“Not since the campfire scene in Mel Brooks’  film Blazing Saddles has the world been exposed to flatulence on such an epic scale.”   So reads the recent headline in The Times UK.

But instead of gassy, bean eating cowboys, it is shellfish that are producing vast amounts of methane in the Baltic Sea.

Research off the coast of Sweden showed that underwater flatulence by mussels, oysters and clams produced one-tenth of greenhouse gases released there – equivalent to 20,000 cattle. The Stockholm University researchers believe the shellfish are farting more due to digestion of agricultural fertilizers in coastal waters.

Fish farts also are giving clues to fish distributions.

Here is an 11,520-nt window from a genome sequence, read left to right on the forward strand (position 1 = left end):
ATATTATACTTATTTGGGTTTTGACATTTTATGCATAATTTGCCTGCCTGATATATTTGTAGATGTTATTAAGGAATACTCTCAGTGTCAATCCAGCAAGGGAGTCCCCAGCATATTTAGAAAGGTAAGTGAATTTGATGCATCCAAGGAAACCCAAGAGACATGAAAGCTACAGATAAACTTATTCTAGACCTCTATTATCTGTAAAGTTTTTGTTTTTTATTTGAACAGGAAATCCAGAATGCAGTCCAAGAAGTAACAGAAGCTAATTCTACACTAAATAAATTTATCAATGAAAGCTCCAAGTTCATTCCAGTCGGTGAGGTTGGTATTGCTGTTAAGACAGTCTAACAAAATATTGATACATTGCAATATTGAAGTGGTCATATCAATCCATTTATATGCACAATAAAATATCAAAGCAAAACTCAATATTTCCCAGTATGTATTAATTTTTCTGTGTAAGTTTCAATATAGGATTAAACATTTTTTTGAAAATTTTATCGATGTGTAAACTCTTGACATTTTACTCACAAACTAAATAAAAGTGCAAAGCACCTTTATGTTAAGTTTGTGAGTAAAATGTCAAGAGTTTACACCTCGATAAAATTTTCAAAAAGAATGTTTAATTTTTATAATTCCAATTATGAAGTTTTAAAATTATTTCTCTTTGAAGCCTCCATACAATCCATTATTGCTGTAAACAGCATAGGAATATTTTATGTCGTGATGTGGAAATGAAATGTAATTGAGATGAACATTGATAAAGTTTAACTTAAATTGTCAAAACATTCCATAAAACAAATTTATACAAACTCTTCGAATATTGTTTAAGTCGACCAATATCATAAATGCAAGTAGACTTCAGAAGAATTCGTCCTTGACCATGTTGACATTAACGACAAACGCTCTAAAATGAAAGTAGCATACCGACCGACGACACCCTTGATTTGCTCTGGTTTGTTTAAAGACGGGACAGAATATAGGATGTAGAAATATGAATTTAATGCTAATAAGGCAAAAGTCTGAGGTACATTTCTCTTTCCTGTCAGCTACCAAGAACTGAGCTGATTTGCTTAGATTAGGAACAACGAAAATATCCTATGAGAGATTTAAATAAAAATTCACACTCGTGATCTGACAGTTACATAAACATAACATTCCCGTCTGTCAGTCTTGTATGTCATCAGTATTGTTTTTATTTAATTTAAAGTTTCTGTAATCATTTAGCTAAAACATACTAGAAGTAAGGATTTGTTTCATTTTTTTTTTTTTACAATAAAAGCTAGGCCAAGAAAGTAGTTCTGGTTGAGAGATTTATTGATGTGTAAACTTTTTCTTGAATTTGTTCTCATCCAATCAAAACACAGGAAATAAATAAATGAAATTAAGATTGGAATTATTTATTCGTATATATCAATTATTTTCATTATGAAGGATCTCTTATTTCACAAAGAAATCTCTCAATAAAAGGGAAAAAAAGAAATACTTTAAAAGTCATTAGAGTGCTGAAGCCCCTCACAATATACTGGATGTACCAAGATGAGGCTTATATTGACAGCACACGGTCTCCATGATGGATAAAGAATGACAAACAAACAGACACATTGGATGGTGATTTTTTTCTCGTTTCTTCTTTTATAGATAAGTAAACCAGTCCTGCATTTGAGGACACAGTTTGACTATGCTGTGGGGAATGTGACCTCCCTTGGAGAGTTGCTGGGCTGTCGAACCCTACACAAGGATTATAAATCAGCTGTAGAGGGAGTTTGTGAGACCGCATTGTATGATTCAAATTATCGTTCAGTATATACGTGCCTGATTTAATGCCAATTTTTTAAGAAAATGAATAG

ScienceShot reports a University of South Florida  team  picked up the barely audible, cricket-like noises using a robot glider that sampled ocean sounds in Tampa Bay.

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The sounds lasted throughout the day and night, and were most likely from massive schools of menhaden and herring releasing gas from their swim bladders.

Of the 30-thousand or so fish species in the world oceans, researchers believe the sounds of fewer than one thousand have been recorded. Here’s the mating call of black drum –

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And here is a midshipman fish guarding its nest.

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Tuning into the underwater soundscape offers clues to where sea creatures are and what they are doing.

 

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